This story was updated Wednesday, April 17, 2019, at 4:15 p.m. with more information.
After months of discussion, city staff presented a revised dockless bicycle and electric scooters ordinance to council members this week that councilman Erskine Oglesby said is the result of input from several different entities, including electric scooter companies.
The ordinance, when passed, would only be valid for 12 months and then city of Chattanooga officials could look at the impact of dockless bicycles and scooters in the city before renewing.
The revised ordinance could come before the council for a first vote as early as Tuesday, April 30 if council members don't have any further questions or concerns, Oglesby said. The final vote would be a week later.
The revised ordinance would require electric scooter companies that wish to launch in Chattanooga to first obtain a "Dockless System" permit from the city for a one-year pilot program. Scooters would only be allowed in the city's "Urban Overlay Zone," which is mostly downtown and stretches from Missionary Ridge on the east, North Chattanooga and Hill City to the North, the base of Lookout Mountain to the West and the Georgia stateline to the South.
Oglesby is sponsoring the ordinance, and much of the approved dockless vehicle zone falls within his district of Alton Park, East Lake, downtown and St. Elmo.
Each company could only launch 300 scooters initially during a one-month trial period with the chance to deploy more if they can prove to the city that the electric scooters are being utilized by residents and tourists.
Representatives from Lime and Bird — e-scooter companies that have expressed interest in coming to Chattanooga — did not immediately respond to requests for comment. Both companies have business licenses issued by the city, but they would still need to obtain a dockless system permit.
Oglesby said Wednesday that officials with each company have been receptive to the policy and have said "it's something they can work with."
Electric scooter companies have been cautious about launching the newest mobility trend here in Chattanooga without rules set in advance by the city. Chattanooga city council members have voiced several concerns about the dockless nature of electric scooters and the safety of them in recent months. Many municipalities have reported problems with dumped and junked vehicles, riders speeding along on sidewalks instead of streets and increased numbers of accidents.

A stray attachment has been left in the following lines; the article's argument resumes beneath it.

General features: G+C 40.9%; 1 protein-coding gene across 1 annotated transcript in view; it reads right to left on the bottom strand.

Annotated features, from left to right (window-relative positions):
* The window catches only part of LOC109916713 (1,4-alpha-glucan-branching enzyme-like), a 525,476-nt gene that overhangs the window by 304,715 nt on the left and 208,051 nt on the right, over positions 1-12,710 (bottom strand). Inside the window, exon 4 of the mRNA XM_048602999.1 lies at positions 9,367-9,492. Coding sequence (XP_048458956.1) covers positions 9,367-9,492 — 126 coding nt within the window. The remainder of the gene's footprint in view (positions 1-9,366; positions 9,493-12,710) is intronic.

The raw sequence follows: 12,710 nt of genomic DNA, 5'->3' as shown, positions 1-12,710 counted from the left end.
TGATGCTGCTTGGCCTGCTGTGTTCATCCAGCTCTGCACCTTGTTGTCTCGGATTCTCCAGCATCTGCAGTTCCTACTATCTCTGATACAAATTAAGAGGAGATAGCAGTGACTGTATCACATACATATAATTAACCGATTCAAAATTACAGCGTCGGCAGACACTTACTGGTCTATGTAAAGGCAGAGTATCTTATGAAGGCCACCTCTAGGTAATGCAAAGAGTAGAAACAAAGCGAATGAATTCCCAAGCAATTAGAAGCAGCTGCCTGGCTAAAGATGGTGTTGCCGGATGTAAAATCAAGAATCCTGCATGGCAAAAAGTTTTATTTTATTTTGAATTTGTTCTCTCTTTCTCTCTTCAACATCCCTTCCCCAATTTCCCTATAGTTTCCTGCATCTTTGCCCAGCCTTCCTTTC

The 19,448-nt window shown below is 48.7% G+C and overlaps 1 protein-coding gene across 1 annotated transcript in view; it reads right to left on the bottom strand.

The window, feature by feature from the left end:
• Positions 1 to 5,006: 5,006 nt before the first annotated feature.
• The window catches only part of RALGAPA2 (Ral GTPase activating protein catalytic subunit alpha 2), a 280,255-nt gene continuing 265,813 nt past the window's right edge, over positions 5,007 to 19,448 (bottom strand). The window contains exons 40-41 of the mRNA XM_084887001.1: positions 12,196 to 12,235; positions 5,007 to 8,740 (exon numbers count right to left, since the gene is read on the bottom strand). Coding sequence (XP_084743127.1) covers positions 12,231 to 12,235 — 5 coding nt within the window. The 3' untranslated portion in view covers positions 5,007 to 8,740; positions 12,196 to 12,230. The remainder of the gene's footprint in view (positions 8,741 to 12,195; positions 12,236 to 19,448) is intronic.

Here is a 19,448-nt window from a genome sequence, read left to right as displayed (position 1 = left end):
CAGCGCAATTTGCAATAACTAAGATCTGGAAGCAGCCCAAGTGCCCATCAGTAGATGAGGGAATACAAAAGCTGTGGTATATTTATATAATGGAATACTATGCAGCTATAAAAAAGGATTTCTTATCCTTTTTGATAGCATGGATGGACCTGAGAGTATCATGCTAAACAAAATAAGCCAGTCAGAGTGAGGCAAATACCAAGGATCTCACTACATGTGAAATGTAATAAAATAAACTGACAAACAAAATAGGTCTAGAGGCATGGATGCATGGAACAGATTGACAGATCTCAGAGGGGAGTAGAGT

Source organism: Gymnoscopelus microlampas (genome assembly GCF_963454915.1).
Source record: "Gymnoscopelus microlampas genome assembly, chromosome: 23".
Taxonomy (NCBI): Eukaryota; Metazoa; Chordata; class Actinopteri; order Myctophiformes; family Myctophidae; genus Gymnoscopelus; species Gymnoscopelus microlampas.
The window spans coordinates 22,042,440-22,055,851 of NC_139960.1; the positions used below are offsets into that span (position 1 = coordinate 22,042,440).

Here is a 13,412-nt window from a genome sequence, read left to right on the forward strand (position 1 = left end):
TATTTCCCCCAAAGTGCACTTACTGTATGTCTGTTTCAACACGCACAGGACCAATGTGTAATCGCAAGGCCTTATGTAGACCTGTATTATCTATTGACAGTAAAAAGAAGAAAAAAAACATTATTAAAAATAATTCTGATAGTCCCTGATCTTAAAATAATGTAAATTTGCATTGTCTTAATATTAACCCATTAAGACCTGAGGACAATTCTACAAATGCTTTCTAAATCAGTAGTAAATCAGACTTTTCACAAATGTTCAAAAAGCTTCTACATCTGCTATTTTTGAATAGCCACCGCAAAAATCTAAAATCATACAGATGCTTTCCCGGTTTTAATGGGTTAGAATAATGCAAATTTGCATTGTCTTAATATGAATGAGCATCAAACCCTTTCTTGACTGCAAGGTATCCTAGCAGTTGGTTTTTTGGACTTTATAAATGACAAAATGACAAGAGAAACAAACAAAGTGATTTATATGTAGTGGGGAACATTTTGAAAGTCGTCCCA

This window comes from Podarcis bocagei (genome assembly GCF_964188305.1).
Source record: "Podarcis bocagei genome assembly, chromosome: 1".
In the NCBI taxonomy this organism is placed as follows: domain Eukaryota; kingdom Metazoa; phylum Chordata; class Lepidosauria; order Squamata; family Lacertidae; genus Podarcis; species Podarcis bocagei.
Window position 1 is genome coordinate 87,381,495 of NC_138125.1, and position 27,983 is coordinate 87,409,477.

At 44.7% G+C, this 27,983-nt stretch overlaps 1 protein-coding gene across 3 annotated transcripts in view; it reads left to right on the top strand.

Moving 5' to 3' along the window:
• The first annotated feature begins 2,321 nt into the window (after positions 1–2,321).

"Right now, we are looking at how to make it a responsible program in our city, so we don't run into the things that have happened in other cities where they are haphazardly and irresponsibly used," Oglesby said. "It's about educating our constituents It's the people – not the scooters themselves – who have caused the problems."
To use a Lime scooter, riders would first download a phone app and fill in their credit card information. The scooters cost $1 to unlock and are 15 cents per minute after that with 30 minutes costing just under $5. When fully charged, the GPS-enabled scooters can travel up to 33 miles. There's a reduction in cost for those on federal and state subsidies.
Lime already has an operations manager in Chattanooga and has been eager to roll the scooters out in the city. They held a "Demo Day" for interested residents in January.
The dockless system permit requires the company to pay a $110 fee for each newly permitted dockless vehicle, which would cost a company $33,000 initially if launching 300 to begin. It would also require companies to share references from two other cities similar in size to Chattanooga before launching. The ordinance states the city would allow no more than three dockless vehicle companies to launch during the 12-month pilot period.
The electric scooters would not be allowed on sidewalks intended only for pedestrians, but may be used wherever a bicycle is allowed in the city. While helmets are encouraged, the ordinance states, they are not required unless a rider is under 16. Riders under 12 must have parental or guardian consent to ride.
Scooters must be parked upright and not parked in a manner to impede the right of way. Any scooter left for more than two days in the same spot could be removed. They may not block transit public stations, disabled parking spots, curb ramps, building entrances and more.
There is an education component in the ordinance toothat states companies must educate riders on the city's rules and regulations regarding dockless vehicles. All companies must have a Chattanooga-specific website that educates riders on these policies.
The permit requirements also state a company has to have a "business partner program" in place that shows businesses or entities in the downtown area have voiced wanting the scooters for employees or customers.
Oblesby said he wanted to emphasize the part of the ordinance that requires companies to provide "equitable access."
Companies would need to provide discount programs for low-income individuals, options that don't require smartphones, cash-payment options and "adaptive small vehicles" that people with disabilities could use, according to the ordinance.
"I believe that's very important," he said. "I want people to feel this program is for everyone. We want every area in our city that follows within that urban overlay to use these scooters."
Contact staff writer Allison Shirk Collins at firstname.lastname@example.org, @AllisonSCollins or 423-757-6651.